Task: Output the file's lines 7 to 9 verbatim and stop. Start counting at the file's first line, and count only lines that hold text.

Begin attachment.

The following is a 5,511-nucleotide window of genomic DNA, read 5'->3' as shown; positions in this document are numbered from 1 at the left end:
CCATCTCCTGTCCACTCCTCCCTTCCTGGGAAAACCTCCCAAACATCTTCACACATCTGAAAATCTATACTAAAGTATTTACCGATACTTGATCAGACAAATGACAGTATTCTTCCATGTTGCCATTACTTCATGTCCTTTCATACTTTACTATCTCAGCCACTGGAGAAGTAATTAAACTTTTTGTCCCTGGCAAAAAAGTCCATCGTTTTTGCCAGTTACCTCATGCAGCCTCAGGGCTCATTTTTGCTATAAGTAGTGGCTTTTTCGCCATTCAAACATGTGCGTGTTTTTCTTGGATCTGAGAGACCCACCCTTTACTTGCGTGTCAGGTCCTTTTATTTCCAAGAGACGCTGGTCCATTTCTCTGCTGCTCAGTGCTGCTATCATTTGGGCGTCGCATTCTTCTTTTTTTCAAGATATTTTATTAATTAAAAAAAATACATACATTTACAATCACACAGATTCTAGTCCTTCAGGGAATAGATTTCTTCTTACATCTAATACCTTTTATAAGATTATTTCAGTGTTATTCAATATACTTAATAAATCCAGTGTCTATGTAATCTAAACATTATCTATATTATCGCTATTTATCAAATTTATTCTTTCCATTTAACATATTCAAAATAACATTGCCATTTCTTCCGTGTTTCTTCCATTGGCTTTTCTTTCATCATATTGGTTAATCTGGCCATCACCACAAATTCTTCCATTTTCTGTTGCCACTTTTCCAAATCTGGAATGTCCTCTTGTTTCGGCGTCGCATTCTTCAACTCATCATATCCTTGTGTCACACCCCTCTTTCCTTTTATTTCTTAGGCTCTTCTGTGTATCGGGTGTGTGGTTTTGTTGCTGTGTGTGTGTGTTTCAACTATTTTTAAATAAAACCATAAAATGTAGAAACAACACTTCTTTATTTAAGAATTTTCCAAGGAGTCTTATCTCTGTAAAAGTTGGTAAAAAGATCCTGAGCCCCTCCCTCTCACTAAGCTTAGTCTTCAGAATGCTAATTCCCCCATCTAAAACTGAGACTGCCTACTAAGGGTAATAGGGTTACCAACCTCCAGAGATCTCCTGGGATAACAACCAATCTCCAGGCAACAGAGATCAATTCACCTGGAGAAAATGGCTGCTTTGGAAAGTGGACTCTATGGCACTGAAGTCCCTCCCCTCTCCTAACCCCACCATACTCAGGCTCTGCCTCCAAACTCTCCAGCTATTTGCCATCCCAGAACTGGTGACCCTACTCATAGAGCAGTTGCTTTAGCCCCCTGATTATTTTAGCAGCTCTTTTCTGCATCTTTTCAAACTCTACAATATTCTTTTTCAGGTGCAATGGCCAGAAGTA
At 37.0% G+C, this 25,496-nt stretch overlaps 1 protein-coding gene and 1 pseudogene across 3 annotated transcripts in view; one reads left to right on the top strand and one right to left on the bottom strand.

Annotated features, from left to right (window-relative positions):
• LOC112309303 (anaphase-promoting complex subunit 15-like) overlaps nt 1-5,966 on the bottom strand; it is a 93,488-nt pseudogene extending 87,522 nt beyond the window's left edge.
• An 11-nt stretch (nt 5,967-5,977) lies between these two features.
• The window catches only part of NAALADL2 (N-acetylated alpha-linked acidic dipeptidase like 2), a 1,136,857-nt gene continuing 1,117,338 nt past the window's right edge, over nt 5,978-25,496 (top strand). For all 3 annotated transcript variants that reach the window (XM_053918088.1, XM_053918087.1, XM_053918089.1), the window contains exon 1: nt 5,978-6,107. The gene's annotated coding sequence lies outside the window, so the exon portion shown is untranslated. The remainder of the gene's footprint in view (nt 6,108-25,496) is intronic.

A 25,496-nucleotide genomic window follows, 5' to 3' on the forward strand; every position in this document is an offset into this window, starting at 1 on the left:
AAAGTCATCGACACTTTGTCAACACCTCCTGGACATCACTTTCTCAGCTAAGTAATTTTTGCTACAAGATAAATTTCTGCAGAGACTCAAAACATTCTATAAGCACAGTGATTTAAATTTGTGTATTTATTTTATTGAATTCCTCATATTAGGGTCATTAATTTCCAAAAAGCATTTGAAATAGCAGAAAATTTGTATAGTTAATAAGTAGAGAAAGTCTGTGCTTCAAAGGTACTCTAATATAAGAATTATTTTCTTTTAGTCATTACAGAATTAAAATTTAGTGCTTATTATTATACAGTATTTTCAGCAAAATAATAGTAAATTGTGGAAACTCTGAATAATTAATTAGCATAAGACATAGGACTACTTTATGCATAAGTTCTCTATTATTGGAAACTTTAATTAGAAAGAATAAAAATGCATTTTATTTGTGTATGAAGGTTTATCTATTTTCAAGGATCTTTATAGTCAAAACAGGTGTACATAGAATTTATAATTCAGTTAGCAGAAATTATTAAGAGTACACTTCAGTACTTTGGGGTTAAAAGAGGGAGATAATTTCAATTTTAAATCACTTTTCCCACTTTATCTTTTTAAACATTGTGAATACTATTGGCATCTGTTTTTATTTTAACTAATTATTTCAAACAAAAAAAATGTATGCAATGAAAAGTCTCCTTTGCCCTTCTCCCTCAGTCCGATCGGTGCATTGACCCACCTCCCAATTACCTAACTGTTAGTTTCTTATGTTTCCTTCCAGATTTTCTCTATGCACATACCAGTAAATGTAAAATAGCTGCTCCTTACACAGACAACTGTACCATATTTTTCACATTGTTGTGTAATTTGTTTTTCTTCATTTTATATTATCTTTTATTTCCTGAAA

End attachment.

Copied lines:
• The window catches only part of NAALADL2 (N-acetylated alpha-linked acidic dipeptidase like 2), a 1,136,857-nt gene continuing 1,117,338 nt past the window's right edge, over nt 5,978-25,496 (top strand). For all 3 annotated transcript variants that reach the window (XM_053918088.1, XM_053918087.1, XM_053918089.1), the window contains exon 1: nt 5,978-6,107. The gene's annotated coding sequence lies outside the window, so the exon portion shown is untranslated. The remainder of the gene's footprint in view (nt 6,108-25,496) is intronic.

A 25,496-nucleotide genomic window follows, 5' to 3' on the forward strand; every position in this document is an offset into this window, starting at 1 on the left:
AAAGTCATCGACACTTTGTCAACACCTCCTGGACATCACTTTCTCAGCTAAGTAATTTTTGCTACAAGATAAATTTCTGCAGAGACTCAAAACATTCTATAAGCACAGTGATTTAAATTTGTGTATTTATTTTATTGAATTCCTCATATTAGGGTCATTAATTTCCAAAAAGCATTTGAAATAGCAGAAAATTTGTATAGTTAATAAGTAGAGAAAGTCTGTGCTTCAAAGGTACTCTAATATAAGAATTATTTTCTTTTAGTCATTACAGAATTAAAATTTAGTGCTTATTATTATACAGTATTTTCAGCAAAATAATAGTAAATTGTGGAAACTCTGAATAATTAATTAGCATAAGACATAGGACTACTTTATGCATAAGTTCTCTATTATTGGAAACTTTAATTAGAAAGAATAAAAATGCATTTTATTTGTGTATGAAGGTTTATCTATTTTCAAGGATCTTTATAGTCAAAACAGGTGTACATAGAATTTATAATTCAGTTAGCAGAAATTATTAAGAGTACACTTCAGTACTTTGGGGTTAAAAGAGGGAGATAATTTCAATTTTAAATCACTTTTCCCACTTTATCTTTTTAAACATTGTGAATACTATTGGCATCTGTTTTTATTTTAACTAATTATTTCAAACAAAAAAAATGTATGCAATGAAAAGTCTCCTTTGCCCTTCTCCCTCAGTCCGATCGGTGCATTGACCCACCTCCCAATTACCTAACTGTTAGTTTCTTATGTTTCCTTCCAGATTTTCTCTATGCACATACCAGTAAATGTAAAATAGCTGCTCCTTACACAGACAACTGTACCATATTTTTCACATTGTTGTGTAATTTGTTTTTCTTCATTTTATATTATCTTTTATTTCCTGAAA